Firstly, if we know someone is feeling jealous then we should also know that this requires great compassion.  Jealousy is so often hurled as an insult, and with it comes a huge amount of personal attack and negative insinuation.  But if we all think about a moment when we have felt jealous, then we can easily realise just how ugly it feels.  When we are jealous we are angry, ashamed and most likely comparing our personal value to the value of others.  It is such a consuming emotion that it is quickly out of our control, and many crimes of passion have been committed by someone who feels jealous.  Whilst it doesn’t always mean we are going to turn into a murderer… it can lead us to cut contact with friends and family and say and do tremendously hurtful and regretful things.  There is never any good that comes from a feeling of jealousy, and it feels painful and poisonous.  No one has ever said ‘I love feeling jealous, it’s so wonderful!’ and those around us who feel jealous are suffering great mental pain.  When we do retaliate in jealousy, it feels good for a short time but it is quickly chased by feelings of shame and guilt.  If we know how this feels, then we can realise that those around us suffering from jealousy do not require shaming and mocking, but actually they require great compassion to relieve them of such a terrible feeling.  And not in a patronising and sarcastic way with an underlying intent to embarrass or shame them, but in a way that truly comes from a compassionate intention – that is the most important point.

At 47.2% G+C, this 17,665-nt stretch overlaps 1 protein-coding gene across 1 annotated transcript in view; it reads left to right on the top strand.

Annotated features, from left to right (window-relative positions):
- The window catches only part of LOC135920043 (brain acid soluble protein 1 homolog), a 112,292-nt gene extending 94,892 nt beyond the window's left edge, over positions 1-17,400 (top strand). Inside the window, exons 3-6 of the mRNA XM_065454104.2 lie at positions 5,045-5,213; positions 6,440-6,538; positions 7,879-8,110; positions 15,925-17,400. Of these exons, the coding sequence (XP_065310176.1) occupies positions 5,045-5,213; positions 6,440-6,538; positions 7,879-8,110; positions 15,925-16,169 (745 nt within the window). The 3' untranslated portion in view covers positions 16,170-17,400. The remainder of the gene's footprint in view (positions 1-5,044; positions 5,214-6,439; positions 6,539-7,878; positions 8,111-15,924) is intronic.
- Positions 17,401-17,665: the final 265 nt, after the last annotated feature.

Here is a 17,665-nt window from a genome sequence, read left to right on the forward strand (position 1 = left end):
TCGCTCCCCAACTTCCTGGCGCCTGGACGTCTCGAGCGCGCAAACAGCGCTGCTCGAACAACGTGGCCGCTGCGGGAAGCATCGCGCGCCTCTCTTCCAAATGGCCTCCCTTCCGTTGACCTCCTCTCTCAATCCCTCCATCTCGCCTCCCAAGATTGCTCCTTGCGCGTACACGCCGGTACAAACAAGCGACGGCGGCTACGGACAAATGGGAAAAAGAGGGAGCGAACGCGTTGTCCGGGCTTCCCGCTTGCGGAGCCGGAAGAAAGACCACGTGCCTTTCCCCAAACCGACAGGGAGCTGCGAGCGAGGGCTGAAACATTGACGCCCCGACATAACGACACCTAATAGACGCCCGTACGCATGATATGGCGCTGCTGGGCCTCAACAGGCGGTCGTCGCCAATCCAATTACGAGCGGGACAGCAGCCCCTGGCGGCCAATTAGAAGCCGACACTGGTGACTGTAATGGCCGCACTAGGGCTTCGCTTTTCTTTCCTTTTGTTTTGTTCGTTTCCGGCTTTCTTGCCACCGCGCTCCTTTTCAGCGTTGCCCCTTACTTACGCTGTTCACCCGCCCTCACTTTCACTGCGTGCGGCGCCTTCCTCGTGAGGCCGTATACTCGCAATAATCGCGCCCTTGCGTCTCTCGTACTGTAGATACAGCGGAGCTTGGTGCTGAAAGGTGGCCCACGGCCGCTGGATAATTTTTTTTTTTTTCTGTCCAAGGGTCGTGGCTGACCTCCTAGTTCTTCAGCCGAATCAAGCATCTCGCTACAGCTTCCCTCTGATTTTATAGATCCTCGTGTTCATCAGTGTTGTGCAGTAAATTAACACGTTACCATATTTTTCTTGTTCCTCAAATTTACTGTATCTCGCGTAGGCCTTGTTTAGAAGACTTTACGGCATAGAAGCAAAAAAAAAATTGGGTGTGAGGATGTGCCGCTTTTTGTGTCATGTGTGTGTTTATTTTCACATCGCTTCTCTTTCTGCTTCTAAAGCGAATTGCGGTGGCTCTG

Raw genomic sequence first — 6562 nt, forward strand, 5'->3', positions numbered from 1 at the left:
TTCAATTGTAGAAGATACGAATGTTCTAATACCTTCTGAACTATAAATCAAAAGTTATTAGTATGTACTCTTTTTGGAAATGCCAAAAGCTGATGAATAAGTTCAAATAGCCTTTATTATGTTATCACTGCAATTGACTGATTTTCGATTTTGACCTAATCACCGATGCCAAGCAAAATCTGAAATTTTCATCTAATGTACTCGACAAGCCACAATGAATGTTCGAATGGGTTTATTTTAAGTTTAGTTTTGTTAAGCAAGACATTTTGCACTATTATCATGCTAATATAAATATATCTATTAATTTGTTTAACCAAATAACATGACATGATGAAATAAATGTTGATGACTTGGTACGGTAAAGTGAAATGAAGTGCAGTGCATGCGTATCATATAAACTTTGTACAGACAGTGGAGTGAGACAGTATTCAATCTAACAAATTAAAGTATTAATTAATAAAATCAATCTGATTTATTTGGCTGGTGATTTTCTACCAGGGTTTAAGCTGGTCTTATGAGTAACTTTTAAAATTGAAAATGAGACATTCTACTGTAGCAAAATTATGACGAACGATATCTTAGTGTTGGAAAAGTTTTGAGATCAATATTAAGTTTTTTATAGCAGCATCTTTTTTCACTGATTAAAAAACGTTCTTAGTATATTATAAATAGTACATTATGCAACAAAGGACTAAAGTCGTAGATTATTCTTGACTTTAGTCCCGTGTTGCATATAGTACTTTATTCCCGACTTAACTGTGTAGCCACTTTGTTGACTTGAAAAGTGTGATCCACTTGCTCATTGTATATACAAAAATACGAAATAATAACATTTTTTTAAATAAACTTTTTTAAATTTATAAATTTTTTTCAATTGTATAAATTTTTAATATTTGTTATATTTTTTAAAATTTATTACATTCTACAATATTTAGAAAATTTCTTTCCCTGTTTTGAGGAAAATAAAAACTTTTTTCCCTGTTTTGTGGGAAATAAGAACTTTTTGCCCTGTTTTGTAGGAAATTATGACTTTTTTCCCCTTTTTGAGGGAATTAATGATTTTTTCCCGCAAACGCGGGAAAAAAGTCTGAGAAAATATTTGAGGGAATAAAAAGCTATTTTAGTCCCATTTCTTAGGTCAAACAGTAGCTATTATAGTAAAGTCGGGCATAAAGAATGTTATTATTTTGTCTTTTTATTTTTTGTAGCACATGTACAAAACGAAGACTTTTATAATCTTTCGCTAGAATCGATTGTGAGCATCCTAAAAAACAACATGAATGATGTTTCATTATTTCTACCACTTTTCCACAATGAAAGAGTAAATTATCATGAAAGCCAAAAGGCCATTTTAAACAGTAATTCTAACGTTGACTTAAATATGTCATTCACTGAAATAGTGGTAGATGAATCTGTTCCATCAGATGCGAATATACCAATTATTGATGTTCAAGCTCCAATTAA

So why do we feel jealous?  From a Buddhist perspective, jealousy is a negative mind that arises when we feel like our own needs are not met.  This mind comes from our deep-rooted self cherishing, the mind that all humans possess that puts themselves as their number one priority and most important person.  We don’t need to be ashamed to admit that we have this mindset, we all do, it is our greatest flaw as humans, and it leads to all our minds of anger, attachment, jealousy etc, and is the mind that subsequently leads humans into division, war and other disastrous situations.  To give an example of this mind, we can use an analogy; Imagine you are walking down your street and you notice that all the houses have smashed windows.  Our mind instantly thinks ‘Oh wow, I hope my house hasn’t had its windows smashed’.  Whilst of course we may feel natural compassion for our friends and neighbours, we are ultimately relieved that our house is ok.  Now imagine that you are told that only one house on your street has been broken into, our mind of self cherishing leaps in again and says ‘I hope it’s not my house!’.  Self cherishing is the mind that values my things greater than it values others, whether that be my house, my car, my family, my idea, my religion or my country.  It is not to be confused with selfishness, but is rather a natural arising mind that promotes strong attachment to ‘me, my, our’.  As Buddhists we are always working to eliminate this mind – with wisdom from other practical teachings.  It is the mind that is the root of all our daily problems and our one true enemy.  Jealousy arises from our self cherishing mind.  When my friend announced her pregnancy, it was my self cherishing mind that instantly screamed ‘what about me?  Why couldn’t my baby live?  Why can’t I get pregnant?’.  Before I thought of my friends happiness, I thought of my own sadness, and jealousy tightened its grip.